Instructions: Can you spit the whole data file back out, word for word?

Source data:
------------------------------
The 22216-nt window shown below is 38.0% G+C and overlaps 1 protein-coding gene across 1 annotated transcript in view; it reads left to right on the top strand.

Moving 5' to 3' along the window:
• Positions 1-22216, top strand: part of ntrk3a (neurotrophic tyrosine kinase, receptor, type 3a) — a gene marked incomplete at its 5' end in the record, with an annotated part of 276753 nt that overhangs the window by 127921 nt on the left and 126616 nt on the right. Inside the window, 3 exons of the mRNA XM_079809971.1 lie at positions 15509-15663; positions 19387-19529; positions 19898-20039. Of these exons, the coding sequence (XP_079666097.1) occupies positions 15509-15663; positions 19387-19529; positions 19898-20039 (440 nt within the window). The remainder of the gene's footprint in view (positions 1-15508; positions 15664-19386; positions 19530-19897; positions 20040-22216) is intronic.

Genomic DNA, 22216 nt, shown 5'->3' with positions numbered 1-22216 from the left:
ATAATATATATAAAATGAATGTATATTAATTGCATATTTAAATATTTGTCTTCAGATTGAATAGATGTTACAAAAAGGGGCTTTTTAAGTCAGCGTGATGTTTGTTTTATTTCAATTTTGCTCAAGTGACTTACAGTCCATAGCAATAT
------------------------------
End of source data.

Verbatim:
The 22216-nt window shown below is 38.0% G+C and overlaps 1 protein-coding gene across 1 annotated transcript in view; it reads left to right on the top strand.

Moving 5' to 3' along the window:
• Positions 1-22216, top strand: part of ntrk3a (neurotrophic tyrosine kinase, receptor, type 3a) — a gene marked incomplete at its 5' end in the record, with an annotated part of 276753 nt that overhangs the window by 127921 nt on the left and 126616 nt on the right. Inside the window, 3 exons of the mRNA XM_079809971.1 lie at positions 15509-15663; positions 19387-19529; positions 19898-20039. Of these exons, the coding sequence (XP_079666097.1) occupies positions 15509-15663; positions 19387-19529; positions 19898-20039 (440 nt within the window). The remainder of the gene's footprint in view (positions 1-15508; positions 15664-19386; positions 19530-19897; positions 20040-22216) is intronic.

Genomic DNA, 22216 nt, shown 5'->3' with positions numbered 1-22216 from the left:
ATAATATATATAAAATGAATGTATATTAATTGCATATTTAAATATTTGTCTTCAGATTGAATAGATGTTACAAAAAGGGGCTTTTTAAGTCAGCGTGATGTTTGTTTTATTTCAATTTTGCTCAAGTGACTTACAGTCCATAGCAATAT